This is usually a bad thing. Occasionally, it is a good thing.This post reflects on one of the rare latter times.
I discovered over the weekend that she had lovingly preserved my girlhood Spirograph, still in its original box. The three smallest gears are missing, and of course the original pens are long gone, but the beautiful spirals this clever toy faithfully still generates hold their fascination for me. We all learned as children, of course, that if the radius of fixed circle is R, the radius of moving circle is r, and the offset of the pen point in the moving circle is O, then the equation of the resulting curve is defined by:
x = (R+r)*cos(t) - (r+O)*cos(((R+r)/r)*t)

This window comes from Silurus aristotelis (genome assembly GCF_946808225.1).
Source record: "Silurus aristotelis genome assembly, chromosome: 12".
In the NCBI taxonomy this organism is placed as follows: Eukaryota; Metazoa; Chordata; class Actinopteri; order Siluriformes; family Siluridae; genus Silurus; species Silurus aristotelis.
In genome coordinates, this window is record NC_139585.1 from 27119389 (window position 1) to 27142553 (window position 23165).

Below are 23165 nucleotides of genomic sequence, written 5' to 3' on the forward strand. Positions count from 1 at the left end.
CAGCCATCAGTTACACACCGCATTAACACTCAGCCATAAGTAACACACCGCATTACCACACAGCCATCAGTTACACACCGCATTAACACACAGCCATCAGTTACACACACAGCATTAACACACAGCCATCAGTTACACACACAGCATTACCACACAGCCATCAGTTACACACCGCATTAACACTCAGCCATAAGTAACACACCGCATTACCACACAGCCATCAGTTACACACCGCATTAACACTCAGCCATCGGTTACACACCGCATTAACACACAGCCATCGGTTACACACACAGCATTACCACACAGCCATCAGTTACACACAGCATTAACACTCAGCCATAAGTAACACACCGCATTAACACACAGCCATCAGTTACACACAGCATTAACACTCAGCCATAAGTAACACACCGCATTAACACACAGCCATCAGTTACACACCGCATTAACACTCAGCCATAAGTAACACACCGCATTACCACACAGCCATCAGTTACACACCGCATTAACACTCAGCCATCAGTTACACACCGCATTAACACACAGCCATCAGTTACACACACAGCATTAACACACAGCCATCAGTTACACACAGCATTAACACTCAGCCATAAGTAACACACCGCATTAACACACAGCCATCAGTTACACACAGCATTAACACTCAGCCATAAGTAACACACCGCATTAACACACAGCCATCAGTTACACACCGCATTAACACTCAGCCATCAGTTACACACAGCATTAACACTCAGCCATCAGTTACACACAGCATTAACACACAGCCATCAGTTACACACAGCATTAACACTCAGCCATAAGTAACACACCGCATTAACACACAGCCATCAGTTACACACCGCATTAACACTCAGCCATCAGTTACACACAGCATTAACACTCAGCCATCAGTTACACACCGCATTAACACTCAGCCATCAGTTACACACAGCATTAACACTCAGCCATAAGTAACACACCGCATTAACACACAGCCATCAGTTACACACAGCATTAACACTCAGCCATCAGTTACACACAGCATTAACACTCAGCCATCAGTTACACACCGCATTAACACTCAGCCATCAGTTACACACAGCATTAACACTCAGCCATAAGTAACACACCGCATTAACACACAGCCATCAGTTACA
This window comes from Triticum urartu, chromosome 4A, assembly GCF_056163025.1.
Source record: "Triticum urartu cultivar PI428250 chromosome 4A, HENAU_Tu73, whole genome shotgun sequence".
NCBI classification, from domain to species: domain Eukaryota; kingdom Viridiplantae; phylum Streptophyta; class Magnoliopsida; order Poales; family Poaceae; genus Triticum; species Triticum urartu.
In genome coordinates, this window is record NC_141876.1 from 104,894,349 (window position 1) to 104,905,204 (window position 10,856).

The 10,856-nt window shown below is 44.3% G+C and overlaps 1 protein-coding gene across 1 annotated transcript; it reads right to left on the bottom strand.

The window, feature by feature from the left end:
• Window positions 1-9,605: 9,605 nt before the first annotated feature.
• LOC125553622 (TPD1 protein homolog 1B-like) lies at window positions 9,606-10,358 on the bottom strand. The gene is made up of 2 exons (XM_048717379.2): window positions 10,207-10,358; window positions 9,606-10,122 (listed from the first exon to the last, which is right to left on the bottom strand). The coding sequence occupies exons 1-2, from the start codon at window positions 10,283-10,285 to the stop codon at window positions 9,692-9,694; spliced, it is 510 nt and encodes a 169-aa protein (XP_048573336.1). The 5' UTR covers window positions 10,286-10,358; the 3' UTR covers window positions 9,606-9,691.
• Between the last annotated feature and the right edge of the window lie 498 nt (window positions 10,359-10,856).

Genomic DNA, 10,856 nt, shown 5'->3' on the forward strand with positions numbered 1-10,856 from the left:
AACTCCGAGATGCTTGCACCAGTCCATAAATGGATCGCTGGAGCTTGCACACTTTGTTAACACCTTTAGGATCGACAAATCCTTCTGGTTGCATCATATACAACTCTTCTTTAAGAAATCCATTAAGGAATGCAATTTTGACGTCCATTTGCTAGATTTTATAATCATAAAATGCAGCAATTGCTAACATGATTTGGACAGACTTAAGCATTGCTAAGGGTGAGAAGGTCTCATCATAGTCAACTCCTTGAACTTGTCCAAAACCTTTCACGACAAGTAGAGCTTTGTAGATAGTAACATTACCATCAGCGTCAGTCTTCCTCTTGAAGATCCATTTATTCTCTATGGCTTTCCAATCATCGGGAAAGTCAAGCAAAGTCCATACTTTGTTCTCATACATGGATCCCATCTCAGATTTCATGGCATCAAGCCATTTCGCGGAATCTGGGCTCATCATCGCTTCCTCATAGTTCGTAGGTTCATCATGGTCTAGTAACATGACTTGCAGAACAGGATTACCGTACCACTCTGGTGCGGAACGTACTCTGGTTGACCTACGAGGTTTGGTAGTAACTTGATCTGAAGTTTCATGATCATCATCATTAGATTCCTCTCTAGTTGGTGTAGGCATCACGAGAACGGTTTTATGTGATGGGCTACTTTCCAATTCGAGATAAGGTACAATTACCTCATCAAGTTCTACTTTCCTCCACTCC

y = (R+r)*sin(t) - (r+O)*sin(((R+r)/r)*t)
Now, Kenner, the original distributor of the Spirograph in the US, has a corporate history like those so deftly sent up in Toy Story, with Hasbro, the final surviving corporate toy entity, finally putting the Kenner name to sleep when it closed Cincinnati operations in 2000.
Hasbro now manufactures a box of flimsy plastic with the Spirograph name on the box, one of which I bought because my mom won't give me my original Spirograph back. I suspect her of playing with it when I'm not there.
After spending yesterday evening playing with my new Spirograph, er, conducting historical and sociological research for my website using my kids' new Spirograph, that is, I must report that Hasbro has not improved on the original product.
It is possible, however, to make spirograph doodles on your computer now.
I find this more satisfactory than the flimsy new version but not quite as much fun as taking pen in hand.
What's the connection with lawyers and technology here? Oh, it's just as flimsy as my new Spirograph, I guess, just a cautionary reminder that as in toys, so in technology, newer is not always better unless sufficient thought is put into the new product.